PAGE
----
VALLEJO – The California Department of Transportation is seeking to elevate state Highway 37 between Vallejo and Marin County to protect the flood-prone highway from sea level rise from climate change.
Caltrans conducted a study of options starting in the fall of 2020 as the agency predicted worsening flooding over the coming decades, with the entire corridor between Novato and Vallejo expected to be permanently submerged by 2100.
“The loss of SR 37 to sea level rise would have profound consequences for the communities in the region, the economy, and the environment,” Caltrans officials wrote in a Planning and Environmental Linkages report published in January.
“As a key corridor providing access for Solano County, the result would be additional traffic on distant roadways that are not equipped to handle it and economic loss and reduced opportunity for disadvantaged community residents of Solano County who commute to Marin and Sonoma Counties,” the report stated.
The highway, which traverses wetlands on the edge of the San Pablo Bay, was sporadically closed in recent weeks due to flooding during recent atmospheric river storms that swept through the state. Caltrans expects flooding to become more frequent in the coming years.
Even in drier years, the highway is prone to flooding, as it was closed for 28 days in 2017 and eight days in 2019, transportation officials said.
Caltrans’ study considered several options, including moving the highway, constructing a floating bridge or tunnel, and adding rail service. It concluded that the highway should generally follow the existing route on an elevated causeway. The highway would be widened to include four traffic lanes and a bicycle and pedestrian lane.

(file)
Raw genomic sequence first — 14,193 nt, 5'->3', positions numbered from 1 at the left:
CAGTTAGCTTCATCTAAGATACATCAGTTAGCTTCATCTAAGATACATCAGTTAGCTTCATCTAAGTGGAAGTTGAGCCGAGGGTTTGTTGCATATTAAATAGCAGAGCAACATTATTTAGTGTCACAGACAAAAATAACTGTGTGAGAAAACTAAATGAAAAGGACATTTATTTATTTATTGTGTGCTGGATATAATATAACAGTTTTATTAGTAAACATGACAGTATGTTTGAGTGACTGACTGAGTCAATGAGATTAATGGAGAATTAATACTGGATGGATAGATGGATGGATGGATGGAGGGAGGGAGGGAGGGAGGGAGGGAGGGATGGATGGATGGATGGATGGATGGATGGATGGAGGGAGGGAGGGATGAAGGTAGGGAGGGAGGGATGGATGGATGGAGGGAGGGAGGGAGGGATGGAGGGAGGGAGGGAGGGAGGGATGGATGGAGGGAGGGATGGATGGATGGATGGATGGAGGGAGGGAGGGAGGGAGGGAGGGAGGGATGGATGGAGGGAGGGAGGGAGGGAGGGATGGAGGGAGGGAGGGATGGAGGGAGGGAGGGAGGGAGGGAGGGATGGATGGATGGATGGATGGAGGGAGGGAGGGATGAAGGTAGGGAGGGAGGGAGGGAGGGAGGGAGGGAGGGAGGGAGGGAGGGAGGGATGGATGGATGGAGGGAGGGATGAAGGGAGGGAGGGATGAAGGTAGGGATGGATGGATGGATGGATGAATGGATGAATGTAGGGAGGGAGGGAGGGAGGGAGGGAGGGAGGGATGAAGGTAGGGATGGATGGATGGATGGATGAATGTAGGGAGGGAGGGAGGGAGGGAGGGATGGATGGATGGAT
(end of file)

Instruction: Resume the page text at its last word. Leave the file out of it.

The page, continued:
The project is expected to cost between $8 billion and $11.1 billion. Caltrans said it is looking for funding sources but construction cannot begin on the project until the requisite environmental review is completed.
State Sen. Bill Dodd, who represents most of the area surrounding the highway, introduced two bills to fund improvement projects in the corridor last year, one which would authorize Caltrans to charge a toll In the corridor and the other that would redirect nearly $2 billion in federal funds to Highway 37 projects. Both passed the Senate but were never brought for a vote in the Assembly.
Caltrans has been aware of Highway 37’s vulnerability to sea level rise for some time. In 2015, the agency wrote in a transportation concept report that the road had frequently been closed due to flooding, which it expected to worsen as climate change progressed.
“Climate scientists predict that seasonal storms are likely to grow more frequent and more severe from the effects of global warming,” Caltrans officials wrote in 2015. “For Highway 37, this will likely lead to more frequent and potentially long-term or permanent closures.”
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Scott Morris is a journalist based in Oakland who covers policing, protest, civil rights and far-right extremism. His work has been published in ProPublica, the Appeal and Oaklandside.
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